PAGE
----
Portable x-ray may be a routine technology, but at a 554-bed hospital serving a sicker-than-average patient population, and housing a Level 1 trauma center and Level 1 burn center, there is nothing routine about the need for fast, reliable, portable x-ray capabilities.
That’s the case at Legacy Emanuel Medical Center in Portland, Ore. The hospital is also a Level 3 NICU, a certified stroke and cardiac-care center—and a place of hope for many patients with multiple co-morbidities who might be in dire straits if not for the availability of high-quality portable x-ray at the bedside.
Last year Legacy Emanuel’s imaging services department set out to standardize its portable x-ray equipment and replace its older analog systems with digital radiography (DR). This month the department’s manager, Tommy Williams, RT(R)(CT) ARRT, and staff technologist Cerise Whitten, RT(R), describe the process of selection and implementation in a case review published by Fujifilm.
Noting that, prior to the project, only four of Legacy Emanuel’s 15 portable x-ray units were DR, Williams and Whitten write that their team went looking for “that hard-to-find combination of a technologically savvy, user-friendly and durable system” as their units are used “all day, every day, in some of the most extreme environments.” Their wish list also included high image quality and dose reduction.
The team evaluated six vendors and considered a variety of options. They decided on Fujifilm’s FDR Go, largely on the strength of its Virtual Grid feature, although they also liked its small footprint, maneuverability in tight spaces, low-dose capabilities and exam tools. They went live with three of these systems last February in Legacy Emanuel’s adult ER/trauma unit, complementing an existing FDG Go in the institution’s Randall Children’s Hospital.
Virtual Grid made the choice a natural one, as it adapts image processing to replicate grid use, reducing degradation of image quality caused by scatter radiation.
At the same time, “we can’t compromise image quality—our emergency physicians and surgeons depend on these images to make the right patient treatment decisions quickly and safely,” the authors write. “We’ve also found that Fujifilm’s Virtual Grid can help reduce artifacts due to a misalignment of the tube to the detector angle.”
With Virtual Grid, the techs have achieved better workflows and fewer repeat exams. “Our clinical workflow is also streamlined,” they write. “[O]ur surgeons now rely on that instant image processing to make decisions on whether a patient needs immediate surgery, should be intubated or should receive a chest tube. In fact, our neurosurgeons now specifically request the FDR Go interoperatively for any surgical lateral spine cases.”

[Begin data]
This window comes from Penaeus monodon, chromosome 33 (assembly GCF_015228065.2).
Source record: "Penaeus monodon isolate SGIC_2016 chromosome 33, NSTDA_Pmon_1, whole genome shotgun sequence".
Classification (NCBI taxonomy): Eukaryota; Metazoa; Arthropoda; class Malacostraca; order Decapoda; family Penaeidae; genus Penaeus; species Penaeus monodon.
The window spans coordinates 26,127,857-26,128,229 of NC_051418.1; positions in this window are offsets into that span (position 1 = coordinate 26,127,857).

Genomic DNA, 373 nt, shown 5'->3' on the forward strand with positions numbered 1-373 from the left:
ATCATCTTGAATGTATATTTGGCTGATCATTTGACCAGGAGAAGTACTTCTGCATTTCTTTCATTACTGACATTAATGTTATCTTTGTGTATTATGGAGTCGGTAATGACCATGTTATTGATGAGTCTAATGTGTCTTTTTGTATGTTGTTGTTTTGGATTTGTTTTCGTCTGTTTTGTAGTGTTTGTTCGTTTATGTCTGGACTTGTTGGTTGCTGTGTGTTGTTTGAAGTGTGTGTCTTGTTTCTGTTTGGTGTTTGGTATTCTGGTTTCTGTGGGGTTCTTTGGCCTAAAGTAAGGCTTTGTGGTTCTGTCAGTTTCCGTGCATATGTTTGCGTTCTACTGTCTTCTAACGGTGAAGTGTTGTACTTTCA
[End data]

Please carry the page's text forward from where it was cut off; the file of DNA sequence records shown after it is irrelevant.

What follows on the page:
Zeroing in on cutting the need for costly and dose-increasing do-overs, they write, the department has lowered its exam repeat rate from 7-8 percent several years ago to 4.2 percent today. This has given the team the confidence to set a target of under 2 percent for all portable DR exams.
Ongoing training plays an important role in the high image quality and low repeat exam rate, Williams and Whitten explain, adding that Legacy Emanuel’s techs recently completed a refresher course. “[T]hey all echoed their amazement that one button—the orange VG—does it all in one simple step. To understand Virtual Grid, you really have to see it in action—it’s not smoke and mirrors.”
The authors state that the team is using Virtual Grid in 90 percent of all portable chests and 75 percent of abdomens.
As for dose management, they have used FDR Go to cut patient dose by 70 percent, the authors write, adding that they have reduced dose by 30 percent when moving from computed radiography (CR) to DR and 17 percent when moving from another vendor’s DR to the new FDR Go.
Meanwhile, comparing nongrid to grid and Virtual Grid studies, they discovered that, on an average 150- to 200-lb. patient, nongrid (chest) studies averaged 90 kVp @1.6 mAs, actual grid studies for patients up to 350 lbs. averaged 110 kvp @ 8-10 mAs and Virtual Grid landed in the middle, averaging 110 kvp @ 5 mAs. These results demonstrate that “we can lower patient radiation dose on the FDR Go with the Virtual Grid or when using a standard no-grid technique,” they write.
“The FDR Go with Virtual Grid has withstood the rigors of our hectic, 24x7 emergency/trauma department,” Williams and Whitten conclude. “It has been bumped, jostled and stressed to the max, yet it continues to generate exceptional image quality and keeps up with our ‘crazy medicine’ workload.
“Virtual Grid is an unbelievable clinical application that helps us swiftly image even the most critically ill and injured patients and delivers the high-quality images that our clinicians depend on each day to keep saving lives.”